Para-archery was the first sport where wheelchair athletes had organised competition and was one of the original Paralympic sports. It is also one of the sports with the most similarities to its able-bodied counterpart. Thus, athletes are able to compete in both the Olympics and Paralympics if they meet the qualification standards.
Para-archery is open to athletes with physical impairments who may shoot with assistive devices allowed under classification rules. The sport tests accuracy, strength and concentration. It includes specific competition categories for athletes with certain classifications: W1, compound open and recurve open. A dedicated article on classification in para-archery will be posted on Paralympic.org later this week.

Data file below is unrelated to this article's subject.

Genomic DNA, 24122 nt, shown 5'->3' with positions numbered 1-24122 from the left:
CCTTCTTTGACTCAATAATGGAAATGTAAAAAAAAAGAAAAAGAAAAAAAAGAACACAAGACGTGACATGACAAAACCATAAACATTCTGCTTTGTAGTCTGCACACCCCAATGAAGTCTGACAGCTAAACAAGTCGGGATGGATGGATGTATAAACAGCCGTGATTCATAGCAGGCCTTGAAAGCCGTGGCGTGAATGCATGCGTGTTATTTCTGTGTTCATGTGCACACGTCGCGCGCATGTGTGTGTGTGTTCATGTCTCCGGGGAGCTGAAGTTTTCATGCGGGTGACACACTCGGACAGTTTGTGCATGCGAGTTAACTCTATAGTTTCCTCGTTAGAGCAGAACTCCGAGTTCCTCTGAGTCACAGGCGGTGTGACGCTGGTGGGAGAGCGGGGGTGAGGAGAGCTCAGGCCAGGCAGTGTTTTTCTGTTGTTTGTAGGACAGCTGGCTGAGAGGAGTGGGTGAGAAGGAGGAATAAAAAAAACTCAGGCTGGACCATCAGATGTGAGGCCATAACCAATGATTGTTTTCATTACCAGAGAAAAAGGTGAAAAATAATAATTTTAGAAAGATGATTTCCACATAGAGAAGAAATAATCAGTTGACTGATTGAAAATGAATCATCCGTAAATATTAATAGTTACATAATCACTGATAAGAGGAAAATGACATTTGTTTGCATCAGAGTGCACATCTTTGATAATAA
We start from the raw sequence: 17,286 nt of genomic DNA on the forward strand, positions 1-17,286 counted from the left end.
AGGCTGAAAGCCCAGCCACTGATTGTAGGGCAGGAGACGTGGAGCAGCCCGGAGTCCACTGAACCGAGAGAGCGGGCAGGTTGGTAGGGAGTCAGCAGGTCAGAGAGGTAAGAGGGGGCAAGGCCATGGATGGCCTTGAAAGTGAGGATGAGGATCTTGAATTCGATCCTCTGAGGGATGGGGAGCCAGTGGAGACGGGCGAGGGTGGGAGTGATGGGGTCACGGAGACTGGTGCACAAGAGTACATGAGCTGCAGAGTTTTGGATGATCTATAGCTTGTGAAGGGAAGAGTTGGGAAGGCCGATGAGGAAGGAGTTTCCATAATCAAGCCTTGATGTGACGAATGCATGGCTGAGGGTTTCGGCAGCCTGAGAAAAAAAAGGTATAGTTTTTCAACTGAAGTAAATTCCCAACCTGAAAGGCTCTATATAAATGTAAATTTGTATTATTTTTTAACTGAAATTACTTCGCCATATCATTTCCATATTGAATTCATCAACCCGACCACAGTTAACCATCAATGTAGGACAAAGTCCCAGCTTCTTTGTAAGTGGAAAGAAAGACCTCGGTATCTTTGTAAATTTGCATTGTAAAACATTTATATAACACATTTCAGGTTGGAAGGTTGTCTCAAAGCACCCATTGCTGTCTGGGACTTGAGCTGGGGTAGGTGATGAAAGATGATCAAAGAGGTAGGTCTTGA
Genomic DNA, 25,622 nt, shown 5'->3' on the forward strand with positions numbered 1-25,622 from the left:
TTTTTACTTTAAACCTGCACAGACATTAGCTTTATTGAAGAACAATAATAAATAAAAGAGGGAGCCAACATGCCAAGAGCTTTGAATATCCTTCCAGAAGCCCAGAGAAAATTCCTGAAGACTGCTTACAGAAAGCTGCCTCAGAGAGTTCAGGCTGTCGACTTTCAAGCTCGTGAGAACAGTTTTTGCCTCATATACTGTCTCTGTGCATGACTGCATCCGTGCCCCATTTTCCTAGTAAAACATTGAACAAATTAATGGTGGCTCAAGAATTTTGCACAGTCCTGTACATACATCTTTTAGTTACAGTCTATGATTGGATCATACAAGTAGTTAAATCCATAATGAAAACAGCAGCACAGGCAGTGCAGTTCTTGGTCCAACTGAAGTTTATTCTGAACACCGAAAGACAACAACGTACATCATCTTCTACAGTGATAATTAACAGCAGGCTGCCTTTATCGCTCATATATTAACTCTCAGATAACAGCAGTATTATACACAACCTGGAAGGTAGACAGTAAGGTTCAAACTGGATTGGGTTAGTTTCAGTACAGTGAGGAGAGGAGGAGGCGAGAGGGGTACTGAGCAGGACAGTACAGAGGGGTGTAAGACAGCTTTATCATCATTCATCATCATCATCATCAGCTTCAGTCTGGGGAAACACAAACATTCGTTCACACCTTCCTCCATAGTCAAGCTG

In para-archery, the target size and distance archers stand from the target differs based on the competition category. In individual events, archers shoot 72 arrows at the 10-circle target, divided into 12 ends of six arrows each. Each athlete is allowed four minutes per round. The top-scoring athletes advance to 15-arrow head-to-head matches, which are single-elimination.
An archer using a recurve bow shoots at a target 1.22m in diameter, 70m away from the shooting line. A compound archer shoots at a target 80cm in diameter and stands 50m away.
World Archery is the global governing body of para-archery.